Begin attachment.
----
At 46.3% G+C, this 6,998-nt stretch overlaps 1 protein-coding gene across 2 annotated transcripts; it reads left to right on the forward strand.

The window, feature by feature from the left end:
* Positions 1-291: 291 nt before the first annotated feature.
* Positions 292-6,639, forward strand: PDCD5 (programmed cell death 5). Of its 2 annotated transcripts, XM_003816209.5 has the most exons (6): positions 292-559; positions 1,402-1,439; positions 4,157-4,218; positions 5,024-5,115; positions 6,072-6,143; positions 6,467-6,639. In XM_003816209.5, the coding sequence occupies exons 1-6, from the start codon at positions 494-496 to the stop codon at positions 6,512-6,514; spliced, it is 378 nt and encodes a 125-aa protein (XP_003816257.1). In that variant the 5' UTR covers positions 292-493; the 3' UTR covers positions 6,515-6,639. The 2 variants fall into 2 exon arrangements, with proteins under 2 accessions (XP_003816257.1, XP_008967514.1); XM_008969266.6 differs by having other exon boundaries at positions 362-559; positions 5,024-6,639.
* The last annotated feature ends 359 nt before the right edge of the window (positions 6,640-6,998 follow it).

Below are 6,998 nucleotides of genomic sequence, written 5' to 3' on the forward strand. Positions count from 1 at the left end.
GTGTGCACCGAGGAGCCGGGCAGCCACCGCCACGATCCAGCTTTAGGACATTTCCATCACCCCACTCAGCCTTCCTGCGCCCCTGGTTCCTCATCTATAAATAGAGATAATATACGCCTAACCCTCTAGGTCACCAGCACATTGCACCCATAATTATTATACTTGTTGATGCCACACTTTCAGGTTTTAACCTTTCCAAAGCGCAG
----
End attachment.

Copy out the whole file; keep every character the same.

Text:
At 46.3% G+C, this 6,998-nt stretch overlaps 1 protein-coding gene across 2 annotated transcripts; it reads left to right on the forward strand.

The window, feature by feature from the left end:
* Positions 1-291: 291 nt before the first annotated feature.
* Positions 292-6,639, forward strand: PDCD5 (programmed cell death 5). Of its 2 annotated transcripts, XM_003816209.5 has the most exons (6): positions 292-559; positions 1,402-1,439; positions 4,157-4,218; positions 5,024-5,115; positions 6,072-6,143; positions 6,467-6,639. In XM_003816209.5, the coding sequence occupies exons 1-6, from the start codon at positions 494-496 to the stop codon at positions 6,512-6,514; spliced, it is 378 nt and encodes a 125-aa protein (XP_003816257.1). In that variant the 5' UTR covers positions 292-493; the 3' UTR covers positions 6,515-6,639. The 2 variants fall into 2 exon arrangements, with proteins under 2 accessions (XP_003816257.1, XP_008967514.1); XM_008969266.6 differs by having other exon boundaries at positions 362-559; positions 5,024-6,639.
* The last annotated feature ends 359 nt before the right edge of the window (positions 6,640-6,998 follow it).

Below are 6,998 nucleotides of genomic sequence, written 5' to 3' on the forward strand. Positions count from 1 at the left end.
GTGTGCACCGAGGAGCCGGGCAGCCACCGCCACGATCCAGCTTTAGGACATTTCCATCACCCCACTCAGCCTTCCTGCGCCCCTGGTTCCTCATCTATAAATAGAGATAATATACGCCTAACCCTCTAGGTCACCAGCACATTGCACCCATAATTATTATACTTGTTGATGCCACACTTTCAGGTTTTAACCTTTCCAAAGCGCAG